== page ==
My implementation of Hot Seat questioning was in direct response to student feedback on a prior participation system in which individual students received points for asking or answering questions in class. In open-ended student evaluations from fall 2003, 9 out of 22 students commented that this was an area for improvement, and none noted it as helpful. To gauge student opinion of the Hot Seat experience, I administered both a multiple-choice survey asking questions about specific aspects of the course, and the university's official open-ended student evaluation form.
In the multiple-choice survey, students were asked which component of the class was most helpful in learning the material. Of the 50 students responding, many cited listening to the instructor (17 students), taking online prequizzes (16 students), or seeing PowerPoint presentations (13 students) as helpful. Only three students marked that preparing for the Hot Seat was most helpful. Clearly, the students felt that this was not the dominant mechanism in their learning of astronomy. However, in the open-ended student evaluations, 10 out of 46 remarked that being in the Hot Seat was helpful. This was an obvious turnaround from the previous semester, when as many students had deemed class participation to be in need of revision.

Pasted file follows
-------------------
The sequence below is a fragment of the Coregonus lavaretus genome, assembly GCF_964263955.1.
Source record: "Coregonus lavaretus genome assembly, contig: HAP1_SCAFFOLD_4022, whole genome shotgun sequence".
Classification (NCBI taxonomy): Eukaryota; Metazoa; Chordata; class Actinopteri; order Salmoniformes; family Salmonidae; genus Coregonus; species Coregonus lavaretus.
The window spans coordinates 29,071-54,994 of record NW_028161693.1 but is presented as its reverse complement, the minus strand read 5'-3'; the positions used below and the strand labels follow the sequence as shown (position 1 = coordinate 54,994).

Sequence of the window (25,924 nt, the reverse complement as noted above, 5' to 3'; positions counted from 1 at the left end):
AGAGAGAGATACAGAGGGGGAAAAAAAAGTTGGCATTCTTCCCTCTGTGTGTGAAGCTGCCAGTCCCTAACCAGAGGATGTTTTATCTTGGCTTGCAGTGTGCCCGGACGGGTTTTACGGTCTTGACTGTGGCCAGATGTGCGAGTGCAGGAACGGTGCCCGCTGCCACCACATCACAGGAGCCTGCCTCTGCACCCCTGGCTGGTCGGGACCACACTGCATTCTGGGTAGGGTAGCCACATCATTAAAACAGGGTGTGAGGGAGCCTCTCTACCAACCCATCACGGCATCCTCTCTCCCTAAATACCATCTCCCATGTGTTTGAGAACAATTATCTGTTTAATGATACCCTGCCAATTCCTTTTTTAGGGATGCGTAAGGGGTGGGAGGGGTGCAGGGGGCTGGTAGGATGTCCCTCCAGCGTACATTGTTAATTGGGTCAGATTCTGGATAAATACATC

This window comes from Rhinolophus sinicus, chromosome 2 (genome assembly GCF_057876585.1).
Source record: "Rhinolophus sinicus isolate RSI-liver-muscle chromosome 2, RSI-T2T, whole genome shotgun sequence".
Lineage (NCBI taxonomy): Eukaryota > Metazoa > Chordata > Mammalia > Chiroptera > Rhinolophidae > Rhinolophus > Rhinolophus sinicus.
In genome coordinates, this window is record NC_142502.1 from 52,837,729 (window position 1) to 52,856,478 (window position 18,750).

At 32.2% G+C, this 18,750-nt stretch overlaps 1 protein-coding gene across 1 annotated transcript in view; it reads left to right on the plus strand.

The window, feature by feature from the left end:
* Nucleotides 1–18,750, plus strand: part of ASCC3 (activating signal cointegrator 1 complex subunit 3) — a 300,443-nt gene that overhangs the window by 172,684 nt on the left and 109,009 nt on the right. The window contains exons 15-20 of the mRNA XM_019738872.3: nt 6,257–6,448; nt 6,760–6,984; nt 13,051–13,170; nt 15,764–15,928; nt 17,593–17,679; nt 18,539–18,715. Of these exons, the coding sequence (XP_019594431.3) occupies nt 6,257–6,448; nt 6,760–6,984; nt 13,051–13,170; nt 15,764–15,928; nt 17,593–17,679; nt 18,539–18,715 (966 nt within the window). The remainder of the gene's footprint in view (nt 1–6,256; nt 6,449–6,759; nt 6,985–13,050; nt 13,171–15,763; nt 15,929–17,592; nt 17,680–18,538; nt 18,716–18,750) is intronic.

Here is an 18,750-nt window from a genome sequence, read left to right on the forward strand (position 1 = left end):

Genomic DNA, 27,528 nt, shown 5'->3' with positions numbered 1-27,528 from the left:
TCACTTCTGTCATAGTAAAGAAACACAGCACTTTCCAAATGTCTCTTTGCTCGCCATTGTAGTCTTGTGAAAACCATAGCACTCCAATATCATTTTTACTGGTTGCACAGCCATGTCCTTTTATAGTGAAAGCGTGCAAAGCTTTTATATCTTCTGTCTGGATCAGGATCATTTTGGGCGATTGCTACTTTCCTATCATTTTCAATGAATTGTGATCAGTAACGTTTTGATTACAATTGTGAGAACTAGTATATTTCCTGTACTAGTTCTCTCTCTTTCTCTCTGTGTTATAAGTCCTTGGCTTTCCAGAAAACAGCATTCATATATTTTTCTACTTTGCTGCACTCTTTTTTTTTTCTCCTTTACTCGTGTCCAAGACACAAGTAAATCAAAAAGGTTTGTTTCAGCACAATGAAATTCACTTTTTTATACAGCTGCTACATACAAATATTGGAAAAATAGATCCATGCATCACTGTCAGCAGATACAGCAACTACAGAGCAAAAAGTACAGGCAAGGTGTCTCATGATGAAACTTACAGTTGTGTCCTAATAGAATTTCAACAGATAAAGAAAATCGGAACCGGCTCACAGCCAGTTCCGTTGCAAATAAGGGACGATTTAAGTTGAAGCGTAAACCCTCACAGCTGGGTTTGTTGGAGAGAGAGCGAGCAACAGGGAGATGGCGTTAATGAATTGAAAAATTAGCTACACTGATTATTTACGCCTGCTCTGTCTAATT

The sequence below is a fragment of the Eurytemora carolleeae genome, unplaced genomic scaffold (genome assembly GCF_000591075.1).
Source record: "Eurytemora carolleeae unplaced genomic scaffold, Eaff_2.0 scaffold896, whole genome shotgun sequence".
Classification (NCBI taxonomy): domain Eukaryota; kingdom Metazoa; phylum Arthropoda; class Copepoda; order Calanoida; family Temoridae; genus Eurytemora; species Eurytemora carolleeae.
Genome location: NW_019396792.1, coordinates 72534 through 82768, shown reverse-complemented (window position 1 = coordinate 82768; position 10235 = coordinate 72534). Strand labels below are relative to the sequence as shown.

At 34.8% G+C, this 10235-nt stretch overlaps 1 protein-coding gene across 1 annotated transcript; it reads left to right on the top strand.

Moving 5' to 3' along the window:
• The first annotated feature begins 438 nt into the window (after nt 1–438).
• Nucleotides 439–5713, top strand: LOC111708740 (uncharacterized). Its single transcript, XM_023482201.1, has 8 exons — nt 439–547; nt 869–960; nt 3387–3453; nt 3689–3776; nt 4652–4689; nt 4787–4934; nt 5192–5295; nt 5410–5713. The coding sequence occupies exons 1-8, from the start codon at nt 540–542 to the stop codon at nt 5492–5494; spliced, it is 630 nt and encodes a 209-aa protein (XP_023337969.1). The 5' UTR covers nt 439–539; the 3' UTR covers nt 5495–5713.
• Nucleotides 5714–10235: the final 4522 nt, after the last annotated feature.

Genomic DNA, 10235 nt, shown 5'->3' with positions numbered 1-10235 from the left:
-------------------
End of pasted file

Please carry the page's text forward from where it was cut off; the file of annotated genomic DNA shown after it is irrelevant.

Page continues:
Only three students responded negatively to the Hot Seat. One wrote, “I didn't like how the Hot Seat was put on the spot in front of the class.” Another said, “The Hot Seat stuff eliminates the rest of the class from participating daily.” The third simply jotted, “No more Hot Seat; it doesn't help.” The first comment shows that some students can be sensitive to being “put on the spot,” even when it is with three other classmates in a scheduled event. The second comment was a concern I shared before the class began. Surprisingly, I found the opposite to be true. The remainder of the class was more vocal when asked to respond to questions that the Hot Seat missed than they were during standard lectures. This tone was similar to that of a game show, with the “audience members” sometimes shouting out answers before the Hot Seat “contestants” could respond. The third comment that it doesn't help is one that also appears false when we examine the test scores related to Hot Seat questions, as we do below.